Hot enough for you?
Audra Dziuba of South Deerfield tosses her daughter, Emma Dziuba, 10, into the air at the Tri-Town Beach in Whately on Wednesday.
Colton Stebbins takes a break from weed-whacking while Cody Snow lets his lawnmower cool off Wednesday on Elm Street in Greenfield. Snow is one of the "sons" in Snow and Sons Landscaping.
Lifeguard Matthew Byrne, 18, of Greenfield, keeps watch over swimmers at the Green River Swimming and Recreation Area during the heat wave Wednesday afternoon.
Grass sticking to the sweat on his face and arms, one local landscaper looked forward to quitting time, when he could put down his weed whacker and call it a day.
“Aside from the heat, it’s a great job,” said Colton Stebbins, of Snow and Sons Landscaping. “We get to be outside all day; I can’t complain. I’m an outside kind of guy.”
There are several ways to beat the heat — stay inside an air-conditioned room, spend the day in the pool, or take an Alaskan vacation, but for some workers, there’s no way around the heat and humidity.
For Stebbins and coworker Cody Snow, the only way out was to complete their 10-customer day.
“This week has been pretty rough,” said Snow.
They’ve been trying to stay cool by starting their days early.
“We got started at about 6 a.m., before it was too hot, and hopefully we can end our day earlier, around 3 (p.m.).”
“Sunscreen is key for me,” said the light-skinned, red-haired Stebbins.
Stebbins started working for Snow and Sons over the winter, and, as low man on the totem pole, he wields a weed whacker while Snow mans the ride-on mower.
“Everyone starts out with the line trimmer their first year,” said Stebbins.
While the two landscapers kept cool by staying hydrated and taking breaks in the shade, others working during the heat wave had more effective methods.
“It’s hot out, but the water really cools you off,” said Matthew Byrne, a lifeguard at the Green River Swimming and Recreation Area.
Lifeguards at the outdoor pool rotate every 15 minutes. Lifeguards start out at the westernmost of three lifeguard stations, move to the next every quarter hour, and take a break once they’ve reached the end. Many use part of their break to take a dip in the river.
At the next chair, Luke Toritto of Greenfield kept watch on the end of the pool closest to its dam. He doesn’t mind putting up with the heat.
“It’s one of the best summer jobs out there,” said Toritto, 18, while taking a break. “I couldn’t see myself being inside too much during the summer.”
While an air conditioned office may sound great to some, it’s not for Stebbins, Toritto, or Eliot Deres, either.
“I’ve worked in an office before; it was no fun,” he said, as he stood in the shade at the end of Unity Park in Turners falls. Deres works for Taylor Davis Landscaping and Construction, the Amherst company that’s been working on several park improvements.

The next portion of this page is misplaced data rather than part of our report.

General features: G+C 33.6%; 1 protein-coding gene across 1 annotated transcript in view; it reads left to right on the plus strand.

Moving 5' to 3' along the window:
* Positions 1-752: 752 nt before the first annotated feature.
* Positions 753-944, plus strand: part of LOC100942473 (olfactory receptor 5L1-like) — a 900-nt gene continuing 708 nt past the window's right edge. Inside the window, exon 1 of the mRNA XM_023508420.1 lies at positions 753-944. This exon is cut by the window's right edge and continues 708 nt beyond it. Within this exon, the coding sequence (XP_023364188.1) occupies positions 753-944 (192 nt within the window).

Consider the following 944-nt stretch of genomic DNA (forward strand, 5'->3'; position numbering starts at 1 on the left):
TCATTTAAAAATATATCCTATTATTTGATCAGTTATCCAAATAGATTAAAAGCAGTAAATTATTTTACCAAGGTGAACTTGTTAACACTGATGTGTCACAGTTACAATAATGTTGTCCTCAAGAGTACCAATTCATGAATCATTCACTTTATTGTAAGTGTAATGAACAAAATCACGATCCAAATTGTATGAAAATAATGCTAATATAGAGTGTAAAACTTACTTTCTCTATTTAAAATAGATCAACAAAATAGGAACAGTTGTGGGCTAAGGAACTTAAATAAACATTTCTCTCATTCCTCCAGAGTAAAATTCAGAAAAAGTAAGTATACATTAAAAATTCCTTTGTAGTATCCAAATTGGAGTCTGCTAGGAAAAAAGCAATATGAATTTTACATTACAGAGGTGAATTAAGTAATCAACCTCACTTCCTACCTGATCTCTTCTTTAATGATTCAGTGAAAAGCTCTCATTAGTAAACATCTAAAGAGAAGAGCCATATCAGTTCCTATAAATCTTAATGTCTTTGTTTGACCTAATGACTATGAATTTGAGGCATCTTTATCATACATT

“Working in the heat isn’t fun, either, but someone’s got to do it,” he said.
“It’s worse when we have to do paving,” said coworker Ken Clark. “The asphalt is 360 degrees when it leaves the plant, and the truck bodies are heated to keep it warm.”
“Paving is miserable even on a cold day,” added Clark.
Even on lighter work days like Wednesday, when they were taking care of cleanup and “odds and ends,” the heat takes its toll.
“We have to stay hydrated, and try not to overdo it,” said Deres. “And we take breaks when we can. It’s either that, or drop.”
Heat exhaustion is a very real concern.
“I’m surprised we haven’t had more heat-related medical calls,” said Turners Falls Fire Captain John Zellman. “I think people are taking it easy, like they should.”
Zellman said the department went on a single heat-related call Tuesday, but that it didn’t turn out too serious for the patient.
Though there’s no doubt it’s been hot this month, we’ve seen hotter.
The National Weather Service reported a high temperature of 93 degrees in Greenfield Wednesday, still three degrees less than the 96 degrees reported one year ago today. Since 2006, the temperature hasn’t risen above 97 degrees in July, as recorded on July 7, 2010.
If the forecast holds true, the heat wave will continue with a high of 92 in Greenfield, peaking with a high of 96 Friday, and hitting 92 again Saturday before it breaks, with a forecast high of 80 degrees Sunday.
With temperatures like that, people are going to need to stay cool. Those without air conditioning or an Arctic retreat of their own can take advantage of a cooling center.
The Greenfield Public Library will double as a cooling center from 9:30 a.m. to 5 p.m. today and Friday, and 9:30 to 2 p.m. Saturday.
The Greenfield Senior Center, at 54 High St., will also open as a cooling center, weekdays from 9 a.m. to 4 p.m.
The Sunderland Public Safety Complex, at 105 River Road, will be open as a cooling center today from 8 a.m. to 4 p.m. The South County Senior Center, on North Main Street in South Deerfield, will also be open today from 10 a.m. to 6 p.m.
The Dickinson Memorial Library, on Main Street in Northfield, invites those in the area to come by and enjoy the AC during library hours; 10 a.m. to 6 p.m. today, 1 to 8 p.m. Friday, and 10 a.m. to 6 p.m. Saturday.
The Sunderland Public Library will also serve as a cooling center from 10 a.m. to 7 p.m. Friday, and 10 a.m. to 5 p.m. Saturday.
David Rainville can be reached at:
or 413-772-0261, ext. 279